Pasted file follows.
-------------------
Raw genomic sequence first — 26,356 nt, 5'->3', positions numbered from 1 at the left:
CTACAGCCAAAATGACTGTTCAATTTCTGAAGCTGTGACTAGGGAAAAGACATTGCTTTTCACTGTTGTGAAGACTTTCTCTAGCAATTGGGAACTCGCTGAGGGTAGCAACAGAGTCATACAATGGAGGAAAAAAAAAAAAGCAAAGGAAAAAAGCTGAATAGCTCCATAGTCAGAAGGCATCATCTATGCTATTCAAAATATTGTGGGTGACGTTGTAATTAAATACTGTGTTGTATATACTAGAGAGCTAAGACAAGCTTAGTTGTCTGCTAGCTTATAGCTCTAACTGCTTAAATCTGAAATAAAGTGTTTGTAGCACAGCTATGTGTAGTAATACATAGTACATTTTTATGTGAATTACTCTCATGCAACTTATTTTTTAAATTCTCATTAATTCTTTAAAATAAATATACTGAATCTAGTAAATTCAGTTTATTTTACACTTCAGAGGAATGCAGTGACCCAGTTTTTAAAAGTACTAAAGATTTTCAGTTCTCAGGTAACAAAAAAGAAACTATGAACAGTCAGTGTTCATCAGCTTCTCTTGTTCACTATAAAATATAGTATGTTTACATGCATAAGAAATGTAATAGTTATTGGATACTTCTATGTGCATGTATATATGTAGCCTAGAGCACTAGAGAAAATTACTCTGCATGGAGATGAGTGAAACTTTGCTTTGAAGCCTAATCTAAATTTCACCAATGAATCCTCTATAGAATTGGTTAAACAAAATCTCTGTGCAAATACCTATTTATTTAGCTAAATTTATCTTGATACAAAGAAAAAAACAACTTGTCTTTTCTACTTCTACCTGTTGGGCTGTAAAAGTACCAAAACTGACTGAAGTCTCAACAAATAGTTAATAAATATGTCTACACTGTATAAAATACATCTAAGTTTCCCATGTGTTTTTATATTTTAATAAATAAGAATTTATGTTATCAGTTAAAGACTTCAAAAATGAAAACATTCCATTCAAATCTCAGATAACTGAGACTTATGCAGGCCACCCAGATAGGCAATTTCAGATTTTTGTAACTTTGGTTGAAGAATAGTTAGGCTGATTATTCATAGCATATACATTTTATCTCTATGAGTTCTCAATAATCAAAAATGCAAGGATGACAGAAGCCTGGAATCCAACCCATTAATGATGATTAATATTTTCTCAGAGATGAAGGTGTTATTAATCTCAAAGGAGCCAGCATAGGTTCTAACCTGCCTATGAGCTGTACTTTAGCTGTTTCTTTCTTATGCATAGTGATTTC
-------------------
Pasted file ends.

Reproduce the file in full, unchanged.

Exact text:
Raw genomic sequence first — 26,356 nt, 5'->3', positions numbered from 1 at the left:
CTACAGCCAAAATGACTGTTCAATTTCTGAAGCTGTGACTAGGGAAAAGACATTGCTTTTCACTGTTGTGAAGACTTTCTCTAGCAATTGGGAACTCGCTGAGGGTAGCAACAGAGTCATACAATGGAGGAAAAAAAAAAAAGCAAAGGAAAAAAGCTGAATAGCTCCATAGTCAGAAGGCATCATCTATGCTATTCAAAATATTGTGGGTGACGTTGTAATTAAATACTGTGTTGTATATACTAGAGAGCTAAGACAAGCTTAGTTGTCTGCTAGCTTATAGCTCTAACTGCTTAAATCTGAAATAAAGTGTTTGTAGCACAGCTATGTGTAGTAATACATAGTACATTTTTATGTGAATTACTCTCATGCAACTTATTTTTTAAATTCTCATTAATTCTTTAAAATAAATATACTGAATCTAGTAAATTCAGTTTATTTTACACTTCAGAGGAATGCAGTGACCCAGTTTTTAAAAGTACTAAAGATTTTCAGTTCTCAGGTAACAAAAAAGAAACTATGAACAGTCAGTGTTCATCAGCTTCTCTTGTTCACTATAAAATATAGTATGTTTACATGCATAAGAAATGTAATAGTTATTGGATACTTCTATGTGCATGTATATATGTAGCCTAGAGCACTAGAGAAAATTACTCTGCATGGAGATGAGTGAAACTTTGCTTTGAAGCCTAATCTAAATTTCACCAATGAATCCTCTATAGAATTGGTTAAACAAAATCTCTGTGCAAATACCTATTTATTTAGCTAAATTTATCTTGATACAAAGAAAAAAACAACTTGTCTTTTCTACTTCTACCTGTTGGGCTGTAAAAGTACCAAAACTGACTGAAGTCTCAACAAATAGTTAATAAATATGTCTACACTGTATAAAATACATCTAAGTTTCCCATGTGTTTTTATATTTTAATAAATAAGAATTTATGTTATCAGTTAAAGACTTCAAAAATGAAAACATTCCATTCAAATCTCAGATAACTGAGACTTATGCAGGCCACCCAGATAGGCAATTTCAGATTTTTGTAACTTTGGTTGAAGAATAGTTAGGCTGATTATTCATAGCATATACATTTTATCTCTATGAGTTCTCAATAATCAAAAATGCAAGGATGACAGAAGCCTGGAATCCAACCCATTAATGATGATTAATATTTTCTCAGAGATGAAGGTGTTATTAATCTCAAAGGAGCCAGCATAGGTTCTAACCTGCCTATGAGCTGTACTTTAGCTGTTTCTTTCTTATGCATAGTGATTTC